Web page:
My dislike of boats started with a school trip on a cold, damp barge. The toilet didn’t work and at one point, a classmate’s parents had to airdrop clean trousers from a bridge as we passed underneath.
Then there was the time I flooded my cabin during a catamaran sailing around Sri Lanka, and my disastrous trip to France’s Sables-d’Olonne region. After a Vendée Globe skipper took me out in his rowing boat, I fell overboard and had to be hauled back onboard like a dead fish. I vowed there and then never to take to step onboard anything smaller than a bona fide cruise ship.
Until, that is, I heard about the turbo-charged Horizon river cruisers by Le Boat, a Thames-side boat rental company with bases in Surrey and Oxfordshire. Designed exclusively for Le Boat, these spacious river cruisers (10 of which were added to the fleet in early 2020) have kitchenettes, living rooms, separate toilets and showers, and roomy upper decks.
Their pièce de résistance is bow and stern thrusters which, with the flick of a switch, provide blasts of propulsion which transform the vessel’s manoeuvrability. Thrusters, it appears, are the marmite of the boating world – a blessing for beginners like me, but a dirty little secret for many. Shortly after departing Le Boat’s boatyard in Benson, Oxfordshire, a wind-wrinkled sailor wrestling his creaking vessel into place watches with disgust as we effortlessly nudge our hire boat into a crowded lock. He spits the word “cheaters” at us before disappearing below deck. Had a rotting tree floated past I suspect he might have fashioned a ducking stool and accused me of black magic.
On the Thames’ busier sections, thrusters are a godsend. The safety briefing had fuelled my anxiety, with warnings about open-water swimmers splashing their way downriver, and flimsy kayaks squeezing alongside larger vessels in tiny locks. Nudging an 11-metre boot into a narrow lock isn’t for the faint-hearted, but the lock keepers are fantastic, guiding us in and offering advice about the best places to moor up. One lock keeper informs me we’ve chosen the perfect time to sail the Thames, citing the lack of privately-owned boats. When coronavirus took hold, boat owners delayed renewing their annual registration fees, and many have now written off the entire year.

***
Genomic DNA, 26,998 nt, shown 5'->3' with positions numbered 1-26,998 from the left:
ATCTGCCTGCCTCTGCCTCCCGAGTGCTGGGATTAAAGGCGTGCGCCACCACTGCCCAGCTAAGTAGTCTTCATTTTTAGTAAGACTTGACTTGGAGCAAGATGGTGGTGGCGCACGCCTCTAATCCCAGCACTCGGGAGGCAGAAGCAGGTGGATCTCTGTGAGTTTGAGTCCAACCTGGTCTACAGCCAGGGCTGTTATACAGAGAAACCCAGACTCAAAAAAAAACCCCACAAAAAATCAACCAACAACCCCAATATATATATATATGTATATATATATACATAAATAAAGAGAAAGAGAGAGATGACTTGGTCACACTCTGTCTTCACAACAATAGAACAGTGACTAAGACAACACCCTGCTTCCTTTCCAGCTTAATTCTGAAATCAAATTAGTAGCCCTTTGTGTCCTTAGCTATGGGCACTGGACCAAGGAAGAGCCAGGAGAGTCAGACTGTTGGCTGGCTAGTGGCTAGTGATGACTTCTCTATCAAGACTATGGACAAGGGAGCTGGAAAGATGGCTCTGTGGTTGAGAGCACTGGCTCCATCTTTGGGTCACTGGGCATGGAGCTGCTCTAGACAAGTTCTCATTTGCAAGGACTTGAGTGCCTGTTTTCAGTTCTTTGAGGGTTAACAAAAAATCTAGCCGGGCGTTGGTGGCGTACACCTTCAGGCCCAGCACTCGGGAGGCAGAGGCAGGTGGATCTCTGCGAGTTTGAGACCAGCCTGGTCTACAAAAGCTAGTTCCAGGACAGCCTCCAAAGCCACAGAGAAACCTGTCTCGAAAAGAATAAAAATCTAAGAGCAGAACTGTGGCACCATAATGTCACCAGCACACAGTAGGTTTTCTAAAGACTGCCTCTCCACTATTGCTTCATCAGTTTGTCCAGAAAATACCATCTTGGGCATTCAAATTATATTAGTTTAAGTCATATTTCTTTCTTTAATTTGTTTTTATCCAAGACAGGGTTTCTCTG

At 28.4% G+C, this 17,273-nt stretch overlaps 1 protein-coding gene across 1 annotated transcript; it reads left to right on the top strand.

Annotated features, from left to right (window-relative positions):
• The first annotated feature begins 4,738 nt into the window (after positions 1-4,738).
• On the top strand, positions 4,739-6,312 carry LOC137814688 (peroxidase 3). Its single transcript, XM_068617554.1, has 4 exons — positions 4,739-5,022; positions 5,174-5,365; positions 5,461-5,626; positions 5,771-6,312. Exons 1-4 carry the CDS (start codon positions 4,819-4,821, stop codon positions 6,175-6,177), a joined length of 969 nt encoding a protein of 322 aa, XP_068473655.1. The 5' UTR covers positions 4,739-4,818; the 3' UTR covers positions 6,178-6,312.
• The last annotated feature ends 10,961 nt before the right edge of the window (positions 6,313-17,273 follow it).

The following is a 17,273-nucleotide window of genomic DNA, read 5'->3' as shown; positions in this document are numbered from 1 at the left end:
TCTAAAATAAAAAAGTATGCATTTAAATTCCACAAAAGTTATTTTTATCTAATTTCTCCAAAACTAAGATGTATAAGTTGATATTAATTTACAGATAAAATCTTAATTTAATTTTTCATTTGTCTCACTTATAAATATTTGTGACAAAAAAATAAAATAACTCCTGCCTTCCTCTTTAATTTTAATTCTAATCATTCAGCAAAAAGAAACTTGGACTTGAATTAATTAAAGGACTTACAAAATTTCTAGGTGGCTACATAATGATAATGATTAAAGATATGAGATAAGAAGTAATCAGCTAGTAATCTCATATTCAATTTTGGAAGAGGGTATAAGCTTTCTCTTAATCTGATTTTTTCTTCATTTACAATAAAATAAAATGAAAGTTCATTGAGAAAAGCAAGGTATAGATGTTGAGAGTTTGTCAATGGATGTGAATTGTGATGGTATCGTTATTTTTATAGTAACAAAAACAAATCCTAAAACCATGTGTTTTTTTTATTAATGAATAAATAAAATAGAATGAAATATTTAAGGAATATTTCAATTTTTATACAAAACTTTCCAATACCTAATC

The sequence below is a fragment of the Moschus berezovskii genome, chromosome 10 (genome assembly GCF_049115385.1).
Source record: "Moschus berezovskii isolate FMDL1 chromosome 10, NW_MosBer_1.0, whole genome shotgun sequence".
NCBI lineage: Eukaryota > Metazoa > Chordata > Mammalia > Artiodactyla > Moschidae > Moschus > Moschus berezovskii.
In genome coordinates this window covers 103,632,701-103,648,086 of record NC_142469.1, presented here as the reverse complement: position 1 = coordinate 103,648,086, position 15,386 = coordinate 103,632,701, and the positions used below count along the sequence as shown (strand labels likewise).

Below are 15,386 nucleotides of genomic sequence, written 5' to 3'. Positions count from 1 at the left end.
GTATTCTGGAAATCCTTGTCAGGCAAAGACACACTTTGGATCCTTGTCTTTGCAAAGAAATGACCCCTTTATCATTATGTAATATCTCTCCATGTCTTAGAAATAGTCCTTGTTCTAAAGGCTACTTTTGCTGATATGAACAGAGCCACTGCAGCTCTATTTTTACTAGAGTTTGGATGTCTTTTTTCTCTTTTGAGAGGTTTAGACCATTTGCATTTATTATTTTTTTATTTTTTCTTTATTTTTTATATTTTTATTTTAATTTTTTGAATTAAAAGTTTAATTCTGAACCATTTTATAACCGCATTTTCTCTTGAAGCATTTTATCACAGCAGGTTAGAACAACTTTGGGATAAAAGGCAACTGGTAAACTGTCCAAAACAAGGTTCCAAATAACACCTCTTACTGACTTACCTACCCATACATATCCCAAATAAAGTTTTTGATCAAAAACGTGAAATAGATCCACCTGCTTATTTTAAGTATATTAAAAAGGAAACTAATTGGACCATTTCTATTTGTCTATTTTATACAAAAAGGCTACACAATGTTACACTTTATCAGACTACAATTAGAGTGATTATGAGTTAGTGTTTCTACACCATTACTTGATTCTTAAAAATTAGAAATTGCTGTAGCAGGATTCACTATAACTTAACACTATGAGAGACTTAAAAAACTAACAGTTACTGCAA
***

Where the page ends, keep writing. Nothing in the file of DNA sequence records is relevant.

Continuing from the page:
Before long, I no longer feel like a fraud, thanks partly to the friendliness of everyone we meet. As we glide past the Oxfordshire village of Moulsford, along a stretch of river which inspired Kenneth Grahame’s The Wind in the Willows, a couple on a passing boat takes the time to point out local landmarks, including a vessel with a plaque identifying it as a Dunkirk Little Ship. Later, a cox bellowing encouragement at his team of rowers uses his megaphone to complement my bright red hair.
We slip into an easy routine, starting the day with coffee on the upper deck, watching squadrons of geese strafe the water. I learn to lasso ropes around bollards with the dexterity of a cattle rustler, and grow to love the ease with which we can hop off and explore riverside destinations for as little or as long as we please.
Highlights range from Goring, a tangle of lanes lined with thatched cottages, and Lower Basildon, where wildflower-filled meadows roll towards a ribbon of river fringed with weeping willows. Near Pangbourne, we follow a short footpath from the riverside to Beale Wildlife Park, famous for its collection of peacocks. It was founded in 1956 by Gilbert Beale, famous for driving his Rolls Royce around the estate with peacocks in the passenger seat.
Back onboard, Reading looms on the horizon. Not quite ready to swap meadows and mallards for flyovers and fumes, we double back, chugging past Benson and on to Shillingford, where gabled mansions vie for space on sought-after patches of prime riverside real estate. One of the grandest is Shillingford Court, built in 1898 by Frederick Mortimer, King Edward VII’s one-time tailor. We moor up near Dorchester and follow a winding path across the fields to this pretty Oxfordshire village, famous for its twelfth-century abbey and its lead font, which dates back to 1170.
Our final stop is Abingdon, which feels like Manhattan after the slew of riverside villages. My favourite find is the Broad Face Pub, founded in 1734. A handwritten explanation on its exterior cheerily explains that its name alludes to the bloated face of a prisoner hanged at the gaol which stood opposite the pub in the 1800s.
As we queue to pass through our final lock, the lock keeper emerges to help a passing sailor fish her panicking Alsatian from the water. He admits that the growing number of people taking to the river for the first time has prompted some interesting encounters, most recently a naked swimmer knocking on his door at 3am after losing his dry bag. Then there were the drunk teenagers risking life and limb by navigating his lock on swan-shaped pedalos, and the first-timers who’d hired a boat for the day and wanted to know how many hours they’d need to sail to London – a journey of around five days. Suddenly a flooded catamaran cabin looks rather insignificant.
A three-night self-catered stay on Horizon 1, which sleeps three people, starts from £809 per boat (023 9427 3078; leboat.co.uk)